Being downwind from a melted down core is not conducive to long life. Time, Distance, Shielding are essential.
Reactor 4 is the worst because the rods are so close to the open air (reactor 3 also has rods in storage in the upper pool, but I don’t know it’s water level -though I know that no water is being circulated, and that white smoke is coming from it, so it’s likely not doing well)
TL;DR - A Level 7 event is the worst you can have, and has immediate consequences for those exposed to radiation escaping into the atmosphere. There’s a very good reason why the US told it’s forces to withdraw 80 km. The helicopter water drops have been a failure. If the containments are cracked and the coolant isn’t effective, we’re going to witness multiple cores failing all at the same time. It’s never happened before.
This is all speculation at this point. There's literally no precedent for it. This has never happened before. Do I see it as being as bad as Chernobyl? Yes. There are population issues to deal with here. We're not talking about being out in the middle of nowhere with Pripyat being the closest town and not much else. We're talking about one of the most population-dense nations on the planet.
There's also the dirty little secret (that isn't really a secret) that the media hasn't been splashing on the headlines, and that is that Reactor 3 had both uranium, and plutonium in the core. Plutonium is just nastily toxic to living things, and being combusted and airborne is a nightmare most aren't willing to really contemplate. If the winds shift to the south, so that they are blowing toward Tokyo, there's a catastrophe in the making.
The reports indicate that 70% of the fuel in reactor 1 is melted (likely all of it by now, or close to it). 30% of the fuel in reactor 2 is melted (likely over 50% now) and people are being exceedingly quiet about reactor 3. US inspectors indicated that it's pressure went to 1 ATM, so that means to me that it's been breached. If that's the case, it's already beyond saving. Reactor 4, I discussed above. There are two other reactors on site, 5 and 6. These were offline at the time and we're only having to deal with the fuel rods in the storage tanks, though there aren't as many fuel rods, and the tanks are bigger so there's less of an immediate danger, though the temps are rising.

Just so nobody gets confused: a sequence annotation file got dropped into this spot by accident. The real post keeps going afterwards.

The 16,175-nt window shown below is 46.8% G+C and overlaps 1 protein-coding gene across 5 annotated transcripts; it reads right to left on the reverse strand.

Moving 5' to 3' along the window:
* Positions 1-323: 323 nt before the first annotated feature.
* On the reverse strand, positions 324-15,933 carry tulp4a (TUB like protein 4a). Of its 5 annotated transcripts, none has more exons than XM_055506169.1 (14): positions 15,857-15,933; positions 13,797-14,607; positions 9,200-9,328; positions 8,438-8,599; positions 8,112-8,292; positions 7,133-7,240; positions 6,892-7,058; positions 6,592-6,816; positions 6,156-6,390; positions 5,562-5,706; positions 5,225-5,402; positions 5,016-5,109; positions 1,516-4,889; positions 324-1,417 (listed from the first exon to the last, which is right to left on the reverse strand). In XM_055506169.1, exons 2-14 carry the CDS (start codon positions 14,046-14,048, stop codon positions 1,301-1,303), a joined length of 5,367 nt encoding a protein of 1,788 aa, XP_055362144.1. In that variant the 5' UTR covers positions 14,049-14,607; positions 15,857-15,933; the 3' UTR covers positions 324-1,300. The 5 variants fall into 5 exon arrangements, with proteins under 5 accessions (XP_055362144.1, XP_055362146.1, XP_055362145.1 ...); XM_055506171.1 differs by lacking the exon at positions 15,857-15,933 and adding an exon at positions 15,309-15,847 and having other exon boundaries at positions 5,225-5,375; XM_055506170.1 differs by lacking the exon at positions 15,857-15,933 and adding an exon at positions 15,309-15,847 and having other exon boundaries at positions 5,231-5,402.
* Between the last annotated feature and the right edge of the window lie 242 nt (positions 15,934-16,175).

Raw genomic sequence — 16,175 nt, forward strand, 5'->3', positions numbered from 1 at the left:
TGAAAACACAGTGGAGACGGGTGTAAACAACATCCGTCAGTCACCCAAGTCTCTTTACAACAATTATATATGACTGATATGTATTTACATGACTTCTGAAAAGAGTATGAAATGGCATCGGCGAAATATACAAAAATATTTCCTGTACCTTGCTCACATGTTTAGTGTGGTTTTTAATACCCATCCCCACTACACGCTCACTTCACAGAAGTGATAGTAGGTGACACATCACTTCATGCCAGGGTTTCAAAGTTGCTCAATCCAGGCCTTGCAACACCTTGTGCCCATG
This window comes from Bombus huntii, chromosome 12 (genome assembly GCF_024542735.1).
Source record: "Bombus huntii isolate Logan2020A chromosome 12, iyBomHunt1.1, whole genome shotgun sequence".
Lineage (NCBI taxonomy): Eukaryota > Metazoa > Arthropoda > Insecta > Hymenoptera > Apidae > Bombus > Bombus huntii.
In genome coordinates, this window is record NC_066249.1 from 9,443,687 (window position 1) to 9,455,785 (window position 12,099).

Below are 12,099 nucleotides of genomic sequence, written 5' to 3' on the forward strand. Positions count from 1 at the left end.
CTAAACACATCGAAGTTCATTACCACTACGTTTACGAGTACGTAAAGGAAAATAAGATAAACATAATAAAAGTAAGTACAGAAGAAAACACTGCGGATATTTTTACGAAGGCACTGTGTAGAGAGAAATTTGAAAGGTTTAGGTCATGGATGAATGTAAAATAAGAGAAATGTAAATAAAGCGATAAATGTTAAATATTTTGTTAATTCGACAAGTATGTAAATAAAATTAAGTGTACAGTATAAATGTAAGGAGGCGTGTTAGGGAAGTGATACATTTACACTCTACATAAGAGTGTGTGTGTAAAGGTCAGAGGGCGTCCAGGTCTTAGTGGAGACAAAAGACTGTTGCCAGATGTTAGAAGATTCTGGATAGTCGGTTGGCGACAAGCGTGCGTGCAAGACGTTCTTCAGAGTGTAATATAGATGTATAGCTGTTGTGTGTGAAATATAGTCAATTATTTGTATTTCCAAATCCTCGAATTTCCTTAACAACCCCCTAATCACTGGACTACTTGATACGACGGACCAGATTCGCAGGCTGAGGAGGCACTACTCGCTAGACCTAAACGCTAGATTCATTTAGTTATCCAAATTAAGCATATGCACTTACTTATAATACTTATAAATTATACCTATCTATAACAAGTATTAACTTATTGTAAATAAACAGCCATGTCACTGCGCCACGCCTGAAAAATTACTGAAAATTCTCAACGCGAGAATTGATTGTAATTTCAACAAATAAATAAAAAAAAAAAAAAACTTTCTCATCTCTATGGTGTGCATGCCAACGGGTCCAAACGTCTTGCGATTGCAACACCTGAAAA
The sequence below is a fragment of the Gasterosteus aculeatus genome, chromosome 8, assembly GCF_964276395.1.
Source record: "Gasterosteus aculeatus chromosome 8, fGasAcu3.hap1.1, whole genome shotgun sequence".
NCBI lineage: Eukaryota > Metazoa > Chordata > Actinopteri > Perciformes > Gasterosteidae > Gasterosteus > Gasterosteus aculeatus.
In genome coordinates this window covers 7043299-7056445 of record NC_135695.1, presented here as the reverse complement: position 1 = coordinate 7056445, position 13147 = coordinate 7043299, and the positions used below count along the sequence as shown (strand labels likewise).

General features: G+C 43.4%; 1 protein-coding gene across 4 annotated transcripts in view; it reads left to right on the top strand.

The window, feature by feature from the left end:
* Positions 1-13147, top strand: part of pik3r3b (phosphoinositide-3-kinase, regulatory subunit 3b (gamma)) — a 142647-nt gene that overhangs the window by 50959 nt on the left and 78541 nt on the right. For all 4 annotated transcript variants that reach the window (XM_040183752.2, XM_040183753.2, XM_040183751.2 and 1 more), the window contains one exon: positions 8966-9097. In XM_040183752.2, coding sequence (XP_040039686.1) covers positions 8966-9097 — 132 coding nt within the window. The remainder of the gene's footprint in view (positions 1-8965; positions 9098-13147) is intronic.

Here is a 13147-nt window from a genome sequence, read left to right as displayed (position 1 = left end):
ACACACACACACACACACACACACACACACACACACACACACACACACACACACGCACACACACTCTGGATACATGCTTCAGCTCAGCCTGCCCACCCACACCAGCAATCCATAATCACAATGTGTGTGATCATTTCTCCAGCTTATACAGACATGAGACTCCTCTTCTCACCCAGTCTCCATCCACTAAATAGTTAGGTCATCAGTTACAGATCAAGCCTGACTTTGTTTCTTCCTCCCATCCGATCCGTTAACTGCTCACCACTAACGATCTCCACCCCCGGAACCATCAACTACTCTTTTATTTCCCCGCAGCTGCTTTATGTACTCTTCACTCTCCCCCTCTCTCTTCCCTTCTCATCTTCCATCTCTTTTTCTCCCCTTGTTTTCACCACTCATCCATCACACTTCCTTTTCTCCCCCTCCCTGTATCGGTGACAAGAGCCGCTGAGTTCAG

Do I think it'll get bad? Yes. Do I think Japan will have to build a sarcophagus? Yes. If the winds blow to the south, things will be far worse. Even though the reactors are different, there are four reactors in various stages of meltdown, versus one. Sadly, we're all going to find out if it's worse or not.
> Question: So, could we just shield the radioactivity by dumping lead pellets into the core?
It would sound like a good idea because people have been told forever that a lead shield will protect you from radiation. That’s true if you’re not talking about molten uranium rods. We’ve all been to the dentist, we know how it works.
The problem is that when uranium melts, it’s really hot. We’re talking in the ballpark of 2000 degrees F. It’s toasty. The problem with flooding it with water is that water, as we all know, boils at 212 degrees F, and if you were to try spraying down a pool of melted uranium with water, the water would evaporate before it ever actually touched the surface. There’s the deluge method, where you literally flood the stuff and eventually it’ll cool the surface enough to actually touch it, but we’re far from that point in this case.
They’ve also tried using Boric Acid to try and stop the chain reaction. Uranium has tons of neutrons, and boric acid gets in there and tries to slow them down. It works a lot better when it’s not really hot. Boric acid is actually a white powdery substance and isn’t all that acidic. Problem with it, is the same problem with the water. It boils off before it ever touches the melted uranium. It boils off at somewhere around 600 degrees F, which is just a bit shy of the 2000 degrees of the uranium (it actually does get hotter than that, but that’s the start of the melting process).
The short answer is that lead wouldn’t work in this case. There’s a degree of likelihood that steps will be taken that are similar to those taken in Chernobyl. They’ll have to encase the site permanently, and abandon the location. They might get lucky and get everything cooled down. I’m honestly hoping that’ll happen. I just think too much has gone wrong for this to be stepped-down.